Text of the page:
McGrigor Donald managing partner Steven Scates is not fond of the ‘Scottish firm’ label attached to his practice. Fiona Callister meets the man who has global expansion planned for the UK-wide firm.
Steven Scates, the London managing partner of McGrigor Donald, is concerned about where he should have his picture taken.
Normally it would be in front of an engraved glass panel in the reception area which has the firm’s name on, but the attached slogan reads: “The law firm in Scotland.” The Scottish tag is one that Scates is keen to push into the background – so much so that the firm recently announced it is looking for a merger partner in London (The Lawyer, 27 March).
“Articles about us always start with ‘Scottish heavyweight’ or something similar. But we think of ourselves as a national firm in much the same way as Eversheds or Dibbs probably do,” says Scates. “We are not headquartered in any particular city any more.”
As part of McGrigor Donald’s plan to become as well known in London as it is north of the border, the firm is bolstering the number of lawyers in its City office. It recently recruited former DJ Freeman head of construction Anthony Edwards and SJ Berwin corporate partner David Mandell.
But while Scates has high ambitions for the City, he says that there does not seem to be any suitable merger candidates around at the moment.
“It is difficult to find people doing the sort of work we do at the level at which we do it. A potential merger partner could be quite big – bigger in London than we are, but probably no bigger than McGrigors is as a whole.”
Although Scates is focused on national growth, he does see the benefits of being a Scottish firm. He admits that most of the firm’s clients probably first came to it because of the Scottish capability but that they stay because of the quality of the work in each office. He says: “Being connected to a Scottish firm is a help rather than a hindrance, but people, like the media, tend to assume that if you are good at one thing, you are no good at anything else.”
At the same time as building the London office, Scates is looking abroad, but unlike the majority of middle-tier firms it is not looking east. “For years I have thought about international expansion and looking at continental Europe then coming away to look at the US again. But I have yet to witness a strong useful connection in continental Europe,” says Scates.
“It seems to me that the two successful areas for UK firms are the Far East and the States. There are a lot of US firms that are looking to invest over here and I am still not sure whether the London offices of US firms have that capability yet.”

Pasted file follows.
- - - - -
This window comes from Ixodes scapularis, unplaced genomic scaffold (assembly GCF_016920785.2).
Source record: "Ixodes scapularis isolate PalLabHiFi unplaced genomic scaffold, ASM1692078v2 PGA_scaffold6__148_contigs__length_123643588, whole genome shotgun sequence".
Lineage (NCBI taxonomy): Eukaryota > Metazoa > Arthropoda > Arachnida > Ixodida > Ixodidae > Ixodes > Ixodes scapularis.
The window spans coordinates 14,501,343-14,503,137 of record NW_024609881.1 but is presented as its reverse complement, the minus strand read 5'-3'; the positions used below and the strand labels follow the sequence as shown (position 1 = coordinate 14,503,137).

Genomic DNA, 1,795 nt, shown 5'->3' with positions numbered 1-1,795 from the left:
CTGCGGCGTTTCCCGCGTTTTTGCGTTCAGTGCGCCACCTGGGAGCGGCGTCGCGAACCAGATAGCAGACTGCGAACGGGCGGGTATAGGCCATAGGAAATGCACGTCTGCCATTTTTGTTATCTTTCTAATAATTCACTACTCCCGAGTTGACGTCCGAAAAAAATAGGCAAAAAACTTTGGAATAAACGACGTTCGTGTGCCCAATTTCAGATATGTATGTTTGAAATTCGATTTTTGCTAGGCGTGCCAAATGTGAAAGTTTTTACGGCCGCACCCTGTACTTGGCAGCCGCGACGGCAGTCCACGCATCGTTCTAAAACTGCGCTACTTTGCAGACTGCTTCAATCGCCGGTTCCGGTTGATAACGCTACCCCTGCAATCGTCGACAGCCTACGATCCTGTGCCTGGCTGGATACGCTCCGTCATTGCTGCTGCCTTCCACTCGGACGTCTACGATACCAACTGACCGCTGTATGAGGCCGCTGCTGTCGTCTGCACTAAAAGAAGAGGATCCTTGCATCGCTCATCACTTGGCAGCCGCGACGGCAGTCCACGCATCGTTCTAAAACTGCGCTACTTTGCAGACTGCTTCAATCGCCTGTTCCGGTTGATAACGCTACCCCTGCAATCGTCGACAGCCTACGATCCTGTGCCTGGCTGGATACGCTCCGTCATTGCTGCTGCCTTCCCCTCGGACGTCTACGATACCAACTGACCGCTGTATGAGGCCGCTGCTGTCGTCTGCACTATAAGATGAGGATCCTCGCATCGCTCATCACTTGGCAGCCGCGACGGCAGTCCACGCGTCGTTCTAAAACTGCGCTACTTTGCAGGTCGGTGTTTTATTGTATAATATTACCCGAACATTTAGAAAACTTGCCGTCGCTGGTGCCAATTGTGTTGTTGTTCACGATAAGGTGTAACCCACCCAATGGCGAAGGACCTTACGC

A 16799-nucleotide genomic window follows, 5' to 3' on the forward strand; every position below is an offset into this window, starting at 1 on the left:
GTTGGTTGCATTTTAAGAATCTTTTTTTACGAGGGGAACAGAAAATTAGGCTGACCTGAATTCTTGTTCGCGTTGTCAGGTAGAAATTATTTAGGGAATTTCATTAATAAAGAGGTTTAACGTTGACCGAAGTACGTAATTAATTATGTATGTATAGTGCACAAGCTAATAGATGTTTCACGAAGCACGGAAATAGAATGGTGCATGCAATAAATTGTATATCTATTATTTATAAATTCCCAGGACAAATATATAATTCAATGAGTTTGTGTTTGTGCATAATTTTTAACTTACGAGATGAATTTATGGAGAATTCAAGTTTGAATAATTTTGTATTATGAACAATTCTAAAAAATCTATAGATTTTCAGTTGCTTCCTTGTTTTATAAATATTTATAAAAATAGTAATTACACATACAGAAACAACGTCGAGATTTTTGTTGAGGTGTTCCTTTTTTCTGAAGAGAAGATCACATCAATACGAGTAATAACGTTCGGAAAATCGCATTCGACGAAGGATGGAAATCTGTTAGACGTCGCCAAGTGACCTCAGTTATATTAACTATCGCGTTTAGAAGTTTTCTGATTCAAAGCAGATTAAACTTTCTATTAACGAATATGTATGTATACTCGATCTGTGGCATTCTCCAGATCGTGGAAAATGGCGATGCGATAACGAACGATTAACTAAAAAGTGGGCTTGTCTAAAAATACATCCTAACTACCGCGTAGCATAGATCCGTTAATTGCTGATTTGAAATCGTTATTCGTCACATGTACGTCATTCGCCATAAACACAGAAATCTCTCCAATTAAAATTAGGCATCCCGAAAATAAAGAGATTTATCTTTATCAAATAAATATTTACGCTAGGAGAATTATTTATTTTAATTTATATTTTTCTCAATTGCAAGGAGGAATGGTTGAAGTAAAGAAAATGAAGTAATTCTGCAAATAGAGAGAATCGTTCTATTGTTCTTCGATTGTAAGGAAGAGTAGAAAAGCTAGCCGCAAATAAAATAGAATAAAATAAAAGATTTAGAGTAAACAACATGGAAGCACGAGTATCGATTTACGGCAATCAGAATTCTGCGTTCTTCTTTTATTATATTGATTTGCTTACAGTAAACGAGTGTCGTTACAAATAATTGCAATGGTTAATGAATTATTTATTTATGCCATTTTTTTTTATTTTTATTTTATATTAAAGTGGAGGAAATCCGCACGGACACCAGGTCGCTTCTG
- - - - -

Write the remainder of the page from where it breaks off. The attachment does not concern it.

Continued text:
He adds: “Whether our name is known in the States is not relevant as the cult of personality is much stronger there and people tend to follow lawyers and not firms.”
It is with this in mind that McGrigor Donald is currently creating a best friends relationship with both an east and west coast firm in the US, although Scates refuses to reveal names until the details are finalised.
Being a London player was what attracted Scates to McGrigor Donald two years ago when he joined the firm from Nicholson Graham & Jones. But his entry into the law was something of an accident.
After graduating in political science, he joined Reading Borough Council and aspired to be a town clerk, following in the footsteps of his mentor there, a man called Harry T. But this was during a time of great growth within the town and planning issues were at the top of the agenda. Because of the burgeoning area, the council decided it needed a planning law expert.
Sponsored by the council, Scates went to law school. After a few years practising in Reading he left to join a niche property firm called Peter Jacobs & Co. But when that firm merged with music practice Sheridans, Scates decided to leave.
“While buying studios for Duran Duran was great fun it wasn’t the work that I wanted to do,” he says.
He and fellow colleague Ian Rosenblatt set up their own firm which lasted five years until 1994, when Scates took his half of the practice to Nicholson Graham & Jones.
According to Rosenblatt, Scates relinquished equity in 1992 and became a salaried partner.
Rosenblatt is now tight-lipped about his former partner. “I don’t know anything about his career since he left,” he says. “What do you want me to say, that he’s a nice guy or a nasty guy? I don’t think I can comment on that. What did he say?”
What Scates says is that the two men had different visions for the firm. It is obvious from his taciturn stance that the parting was not entirely amicable. However, any quibbles with past partners have not affected Scates’ standing in the City and on the day I speak to him, he is due to be voted in as the first chairman of the Managing Partners Forum.
The forum was founded out of a frustration among City firms that their voices were not heard at the Law Society.
“By the time the Law Society catches up with changes we need to make us competitive, it is too late. Things like trading on the internet are changing on a month by month basis.”
He adds: “Some people would say that the Law Society is run for the benefit of small provincial practices. The needs of a two to three partner firm in Aylesbury are very different to those of Allen & Overy and McGrigor Donald.”
Scates hopes that the forum will become a strong lobbying voice in the areas where the Law Society has failed to represent the legal giants.
Just how irrelevant the Law Society is to people like Scates is clear when I ask him what he thinks of the latest upheaval that has put the organisation, and its decision to suspend vice-president Kamlesh Bahl, into the pages of every broadsheet newspaper in the UK.
“Sorry, who?” he says.